Melvyn Krauss is a professional economist who often writes about music. He has published on music in the Wall Street Journal, Harper's, and Opera News. In his early years, he mostly spent his time in opera houses. But with the decline of great singers and production values, Mr. Krauss abandoned the opera house in favor of the concert hall where he found the standard of performing to be on a much higher level. He resides in Portola Valley, California with his wife Irene, two Irish setters, and two cats. He considers himself to be a New Yorker-in-exile.  
Bruckner Triumphs in Dutch Hands

Bruckner Triumphs in Dutch Hands

Music director Jaap van Zweden

Music director Jaap van Zweden

A big question in classical music circles is whether Jaap van Zweden, the new music director of the New York Philharmonic, got the job because of his musical talent or because he brought a few very rich donors with him from his last gig in Dallas.

I decided to check it out myself and attended this week’s concert at Davies Hall where the Dutchman was leading the San Francisco Symphony in Anton Bruckner’s Fifth Symphony.

Although the Dutch are particularly associated with the music of Gustav Mahler, they also have a strong affinity for the music of Bruckner. In Amsterdam, Mahler and Bruckner grow from the same pot.

Van Zweden learned his Bruckner from a master when he was concertmaster of Amsterdam’s Royal Concertgebouw Orchestra during the 80s.

The orchestra’s music director at the time was Bernard Haitink, one of the great Brucknerians of our time.

Judging from the fabulous performance of the Bruckner symphony that he led in San Francisco, the dynamic Dutchman learned his lessons well during his years at Haitink’s side.

Even van Zweden’s conducting technique borrows heavily from Haitink, particularly the use of the left hand to signal expressiveness and intensity of feeling.

All the key elements of great Bruckner conducting were in place in San Francisco. Van Zweden had the forward thrust and propulsion of the music just right. Bruckner always is on a journey and the music must reflect this.

There are a series of sharp turns in the music and van Zweden was able to negotiate these like you would negotiate sharp turns on a mountain pass with a super sports car.

There is much big sound in Bruckner’s music and the conductor must be able to control the brass, keeping it from becoming blarey and bombastic without losing its force and glory.

The SFS principal trumpet often gives me a headache. He didn’t last night because van Zweden kept him and his brass colleagues in check during the music’s many climaxes.

Most important of all, van Zweden allows Bruckner’s music to breathe; let it happen, so to speak, so it can work its magic spell on us. A colleague in San Francisco writes that van Zweden lets ‘Bruckner be Bruckner’.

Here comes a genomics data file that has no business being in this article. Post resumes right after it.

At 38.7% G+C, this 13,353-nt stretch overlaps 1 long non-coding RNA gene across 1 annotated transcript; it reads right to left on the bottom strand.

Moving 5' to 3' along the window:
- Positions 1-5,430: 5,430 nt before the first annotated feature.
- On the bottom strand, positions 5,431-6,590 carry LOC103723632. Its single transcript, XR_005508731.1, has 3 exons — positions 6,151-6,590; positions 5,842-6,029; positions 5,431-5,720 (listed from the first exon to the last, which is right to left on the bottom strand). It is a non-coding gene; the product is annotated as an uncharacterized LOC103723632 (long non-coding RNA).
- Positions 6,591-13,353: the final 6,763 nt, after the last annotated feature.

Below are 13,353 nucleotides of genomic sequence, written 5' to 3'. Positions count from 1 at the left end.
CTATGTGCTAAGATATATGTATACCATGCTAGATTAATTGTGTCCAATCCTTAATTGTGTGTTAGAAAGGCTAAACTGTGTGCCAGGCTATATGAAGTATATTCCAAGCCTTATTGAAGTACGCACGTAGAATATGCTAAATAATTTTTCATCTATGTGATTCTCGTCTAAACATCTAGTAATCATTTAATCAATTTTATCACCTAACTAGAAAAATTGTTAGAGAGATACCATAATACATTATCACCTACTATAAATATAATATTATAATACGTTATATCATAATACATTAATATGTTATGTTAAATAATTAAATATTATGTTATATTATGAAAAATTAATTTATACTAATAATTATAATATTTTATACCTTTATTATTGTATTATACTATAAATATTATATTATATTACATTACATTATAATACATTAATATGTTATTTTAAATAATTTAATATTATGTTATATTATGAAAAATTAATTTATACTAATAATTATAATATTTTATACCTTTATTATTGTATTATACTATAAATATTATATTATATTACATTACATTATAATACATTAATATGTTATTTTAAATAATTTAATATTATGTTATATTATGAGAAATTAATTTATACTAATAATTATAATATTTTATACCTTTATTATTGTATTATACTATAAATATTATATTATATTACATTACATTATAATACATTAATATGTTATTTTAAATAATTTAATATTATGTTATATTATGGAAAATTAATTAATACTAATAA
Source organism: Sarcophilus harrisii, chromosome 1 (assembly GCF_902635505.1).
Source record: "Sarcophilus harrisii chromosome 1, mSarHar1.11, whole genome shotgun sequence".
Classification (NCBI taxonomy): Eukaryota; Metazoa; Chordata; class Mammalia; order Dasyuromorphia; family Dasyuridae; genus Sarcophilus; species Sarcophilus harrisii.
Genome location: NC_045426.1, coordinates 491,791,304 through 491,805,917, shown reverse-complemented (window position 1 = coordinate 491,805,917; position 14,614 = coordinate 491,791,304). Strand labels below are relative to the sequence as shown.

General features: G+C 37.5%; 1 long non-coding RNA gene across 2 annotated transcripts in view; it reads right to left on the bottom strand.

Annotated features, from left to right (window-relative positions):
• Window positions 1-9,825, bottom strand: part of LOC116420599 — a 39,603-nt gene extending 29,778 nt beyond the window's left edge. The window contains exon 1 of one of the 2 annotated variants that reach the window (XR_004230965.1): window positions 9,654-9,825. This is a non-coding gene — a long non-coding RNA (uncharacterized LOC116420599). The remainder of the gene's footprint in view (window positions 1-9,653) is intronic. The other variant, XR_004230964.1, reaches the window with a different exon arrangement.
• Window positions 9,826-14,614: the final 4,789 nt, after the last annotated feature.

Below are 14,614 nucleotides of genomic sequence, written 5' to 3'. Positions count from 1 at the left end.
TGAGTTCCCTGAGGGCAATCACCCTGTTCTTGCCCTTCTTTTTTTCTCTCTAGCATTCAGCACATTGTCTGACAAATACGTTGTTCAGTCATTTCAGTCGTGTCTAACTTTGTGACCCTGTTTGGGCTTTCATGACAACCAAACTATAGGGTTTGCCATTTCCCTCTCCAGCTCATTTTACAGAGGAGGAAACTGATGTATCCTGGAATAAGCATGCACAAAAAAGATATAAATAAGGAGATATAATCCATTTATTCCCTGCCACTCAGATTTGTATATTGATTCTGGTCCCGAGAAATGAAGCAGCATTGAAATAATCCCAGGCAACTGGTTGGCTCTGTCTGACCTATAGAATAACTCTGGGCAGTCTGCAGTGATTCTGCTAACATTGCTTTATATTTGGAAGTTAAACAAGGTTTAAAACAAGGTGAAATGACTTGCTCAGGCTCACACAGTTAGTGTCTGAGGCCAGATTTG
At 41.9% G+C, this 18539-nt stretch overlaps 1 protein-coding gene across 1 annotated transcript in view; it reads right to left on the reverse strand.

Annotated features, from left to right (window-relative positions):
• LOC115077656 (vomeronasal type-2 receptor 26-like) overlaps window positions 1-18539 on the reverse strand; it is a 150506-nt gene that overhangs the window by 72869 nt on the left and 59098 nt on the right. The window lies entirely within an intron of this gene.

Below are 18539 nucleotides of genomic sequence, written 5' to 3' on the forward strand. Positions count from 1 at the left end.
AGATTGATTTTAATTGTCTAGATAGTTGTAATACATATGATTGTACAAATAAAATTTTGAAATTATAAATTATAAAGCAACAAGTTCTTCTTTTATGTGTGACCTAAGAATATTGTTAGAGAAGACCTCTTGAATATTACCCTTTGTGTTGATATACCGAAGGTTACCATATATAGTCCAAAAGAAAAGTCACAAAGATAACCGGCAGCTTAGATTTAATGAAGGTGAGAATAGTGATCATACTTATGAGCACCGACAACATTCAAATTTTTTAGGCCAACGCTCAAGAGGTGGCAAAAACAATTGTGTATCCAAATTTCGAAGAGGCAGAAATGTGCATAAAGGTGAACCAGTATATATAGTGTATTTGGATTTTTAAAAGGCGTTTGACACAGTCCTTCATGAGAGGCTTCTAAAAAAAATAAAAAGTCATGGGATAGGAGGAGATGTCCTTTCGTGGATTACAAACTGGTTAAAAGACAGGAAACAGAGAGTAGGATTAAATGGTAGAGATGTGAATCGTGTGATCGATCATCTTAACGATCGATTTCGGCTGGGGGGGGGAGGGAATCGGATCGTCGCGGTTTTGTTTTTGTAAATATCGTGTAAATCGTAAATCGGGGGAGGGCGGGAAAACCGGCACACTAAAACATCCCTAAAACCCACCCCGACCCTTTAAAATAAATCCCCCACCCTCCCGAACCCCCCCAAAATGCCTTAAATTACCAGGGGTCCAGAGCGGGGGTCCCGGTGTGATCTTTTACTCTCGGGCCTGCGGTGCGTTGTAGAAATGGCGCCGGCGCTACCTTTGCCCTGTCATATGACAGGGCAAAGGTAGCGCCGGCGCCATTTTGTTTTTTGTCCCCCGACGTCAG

The Dutch maestro does not jump up and down on the podium, trying to force the music where it doesn’t want to go. Rather, he is like a traffic cop who uses a minimum of signals to direct and guide the natural flow of Bruckner’s music.

Some critics sneer at what they call van Zweden’s imperious manner and no-nonsense approach. The ‘anti-authoritarians’ don’t like him. But they pay off on results, not style, and the results last evening were simply stupendous.

Van Zweden gave us true Bruckner in the Amsterdam tradition. I have never heard the San Francisco players sound better.

On the basis of this one performance alone—and, of course, that’s not enough data points to make a final judgment--I would rank van Zweden with the very top Bruckner conductors in the world right now.

Bruckner’s Fifth is not great Bruckner, mind you. It is a way station on the journey to his true masterpieces--the Seventh, Eight and Ninth Symphonies. But there are glories nonetheless and the second movement, the Adagio, is particularly gorgeous. Clearly it is the work of a great genius.

It is a wonder that the Royal Concertgebouw Orchestra has not made van Zweden its chief conductor by now. Certainly their last chief, Daniele Gatti, couldn’t hold a candle to van Zweden in Bruckner—nor could Mariss Jansons to be honest.

There is something peculiar about the Dutch. When Haitink came up, they didn’t fully appreciate the enormous talents of the local boy from Amsterdam, also a violinist, because he was one of them. It wasn’t until foreigners cried ‘Bravo’ that the Dutch really took notice.

We have the same thing with van Zweden. People in the Netherlands looked down their noses at van Zweden, also from Amsterdam, until the New York Philharmonic offered him the music directorship.

Now they are all on board with ‘Our Jaap’. My guess is that before long he will take over in Amsterdam.

How he gets from New York to Amsterdam though is anyone’s guess but I am sure somehow he will make the journey.

In the meanwhile, if van Zweden did bring rich donors from Dallas to New York, so much the better for the New Yorkers. They are the big winners!  


A Tale of Two Concerts

A Tale of Two Concerts